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Issue 21

Issue XXI: Editor’s Note

Over the last two pandemic-ridden years, there stands an exceedingly strong chance that the word ‘new-normal’ crept its way into every single one of our conversations. Interestingly, the word itself stands as a paradox, as something new is unlikely to ever feel unreservedly normal, especially when it brings hours of covering one’s face with medical masks. The only certainty that felt remotely ‘normal,’ was change. Changing social norms, behaviors, law and order, policies, educational patterns– every aspect of human life was riddled with change and adapting to its consequences. 

As one tries to navigate through these ever-changing times, it becomes crucial to remove our pandemic-influenced lenses and scrutinize the world around us through an alternate perspective, one that objectively examines behaviors, actions, and decisions. Through the 21st issue of Open Axis, we aim to peruse happenings around the world via an objective gaze, as we aim to understand the only constant in everyone’s lives- change. 

To begin with, Shree Bhattacharyya examines subsidies given to films in light of the recent tax-exemption granted to Vivek Agnihotri’s highly controversial ‘The Kashmir Files,’ as she questions the criteria for making films tax free, and whether agenda-setting by various forces may be at play. Further exploring topics surrounding patriotic cinema, film historian Sudha Tiwari delves into the history of how political violence has been shown in Indian Cinema before ‘The Kashmir Files’ caused an uproar.

Reya Daya and Maahira Jain explore the changing habits of social media users, and how distorted perceptions of real-life caused by media content call for the need to be wary of online trends and personalities. 

On March 14th, The Ministry of Environment, Forest, and Climate Change announced a river rejuvenation project for 13 rivers of India through numerous forestry interventions. Analyzing the launch of this project, Biplob Kumar Das scrutinizes river rejuvenation projects in India in the recent past and reviews the facets policymakers can contemplate for similar projects in the future. In talking about government announcements to promote environmental upgradation, youth environmentalist and sustainability consultant Abhiir Bhalla writes about the government’s proposed increase of electronic vehicles (EV) in the country, and what the future holds for the EV industry in India.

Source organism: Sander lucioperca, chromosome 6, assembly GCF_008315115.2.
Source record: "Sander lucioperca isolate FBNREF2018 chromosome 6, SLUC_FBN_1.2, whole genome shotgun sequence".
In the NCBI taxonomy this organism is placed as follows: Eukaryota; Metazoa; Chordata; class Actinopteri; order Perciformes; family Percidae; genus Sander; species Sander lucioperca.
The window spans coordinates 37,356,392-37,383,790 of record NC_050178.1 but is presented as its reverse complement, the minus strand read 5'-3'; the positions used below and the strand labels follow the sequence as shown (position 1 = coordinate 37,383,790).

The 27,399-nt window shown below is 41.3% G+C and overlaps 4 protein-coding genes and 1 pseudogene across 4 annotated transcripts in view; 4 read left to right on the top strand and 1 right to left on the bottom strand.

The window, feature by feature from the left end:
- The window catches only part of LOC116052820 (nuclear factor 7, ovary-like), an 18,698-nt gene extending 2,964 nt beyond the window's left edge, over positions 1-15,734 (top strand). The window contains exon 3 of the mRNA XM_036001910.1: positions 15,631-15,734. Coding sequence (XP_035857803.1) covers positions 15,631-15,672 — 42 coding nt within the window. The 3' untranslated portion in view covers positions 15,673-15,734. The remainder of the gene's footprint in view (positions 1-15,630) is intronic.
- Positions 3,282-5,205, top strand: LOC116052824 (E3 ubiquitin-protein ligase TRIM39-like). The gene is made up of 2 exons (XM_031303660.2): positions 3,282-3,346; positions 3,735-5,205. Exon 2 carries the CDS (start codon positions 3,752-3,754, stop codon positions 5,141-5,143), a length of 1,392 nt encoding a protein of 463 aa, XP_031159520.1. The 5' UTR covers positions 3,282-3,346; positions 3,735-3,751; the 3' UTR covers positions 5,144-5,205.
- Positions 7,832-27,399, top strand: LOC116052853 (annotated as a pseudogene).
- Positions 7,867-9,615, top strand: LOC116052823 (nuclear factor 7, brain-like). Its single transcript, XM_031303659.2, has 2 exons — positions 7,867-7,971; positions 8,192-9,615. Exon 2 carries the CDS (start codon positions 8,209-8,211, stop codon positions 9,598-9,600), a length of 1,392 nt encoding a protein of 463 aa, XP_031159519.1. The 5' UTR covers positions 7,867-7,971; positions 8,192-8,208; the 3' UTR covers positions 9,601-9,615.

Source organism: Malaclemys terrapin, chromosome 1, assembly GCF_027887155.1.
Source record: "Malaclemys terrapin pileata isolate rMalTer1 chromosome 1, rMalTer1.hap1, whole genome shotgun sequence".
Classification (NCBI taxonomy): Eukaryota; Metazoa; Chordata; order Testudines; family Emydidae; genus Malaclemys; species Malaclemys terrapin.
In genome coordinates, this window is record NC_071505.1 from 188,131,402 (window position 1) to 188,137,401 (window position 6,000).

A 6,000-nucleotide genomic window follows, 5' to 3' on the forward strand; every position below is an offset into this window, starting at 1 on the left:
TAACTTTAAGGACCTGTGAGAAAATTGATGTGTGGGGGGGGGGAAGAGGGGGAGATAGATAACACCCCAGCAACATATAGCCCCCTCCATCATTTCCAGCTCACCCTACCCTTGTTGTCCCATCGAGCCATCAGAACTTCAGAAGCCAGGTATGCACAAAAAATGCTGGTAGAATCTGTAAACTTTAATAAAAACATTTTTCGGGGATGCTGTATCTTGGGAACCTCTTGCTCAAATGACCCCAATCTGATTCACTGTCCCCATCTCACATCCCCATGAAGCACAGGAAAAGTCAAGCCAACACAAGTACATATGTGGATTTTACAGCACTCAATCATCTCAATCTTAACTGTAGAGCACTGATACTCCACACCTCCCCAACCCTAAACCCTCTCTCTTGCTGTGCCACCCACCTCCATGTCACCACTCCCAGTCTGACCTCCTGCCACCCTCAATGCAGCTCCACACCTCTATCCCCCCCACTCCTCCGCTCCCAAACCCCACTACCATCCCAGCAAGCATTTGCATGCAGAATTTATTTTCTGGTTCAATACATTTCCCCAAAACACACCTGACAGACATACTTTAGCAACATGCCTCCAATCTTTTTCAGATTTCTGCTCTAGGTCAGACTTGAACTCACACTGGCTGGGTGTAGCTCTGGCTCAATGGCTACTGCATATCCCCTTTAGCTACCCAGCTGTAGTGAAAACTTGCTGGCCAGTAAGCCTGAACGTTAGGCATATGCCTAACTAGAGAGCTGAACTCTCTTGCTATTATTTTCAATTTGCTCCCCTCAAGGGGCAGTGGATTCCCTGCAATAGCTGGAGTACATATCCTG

Amid trends of escalating cut-offs for several universities, the government recently announced a Common University Entrance Test (CUET) for admissions. Biplob Kumar Das elucidates the advantages and disadvantages of such a system, and what this reformed admission policy means for students across the country. 

Slightly further away from home but on a persisting global issue with increasing ties to India, Rutuparna Deshpande writes on the Russia-India oil deal and the gray areas in navigating national interest and morality. A senior researcher at the Center for Policy Research (CPR), Angshuman Choudhary traces the historical dependencies that India has shared with Russia over the past decades, and connects how those dependencies inform the strategic compulsions India has, resulting in its current stance in the Russia-Ukraine issue. 

Finally, as a follow-up to our highly successful video from our last issue, Open Axis asks students and professors on campus what they look forward to about in-person classes, and the anxieties of resuming education in ‘normal’ settings. 

We hope our latest issue can help our readers tap into the events unfolding around the world through a critical and alternate lens, one that acknowledges the changing times but can look beyond them. 

  • Jaidev Pant, Lakshya Sharma, Maahira Jain & Reya Daya 

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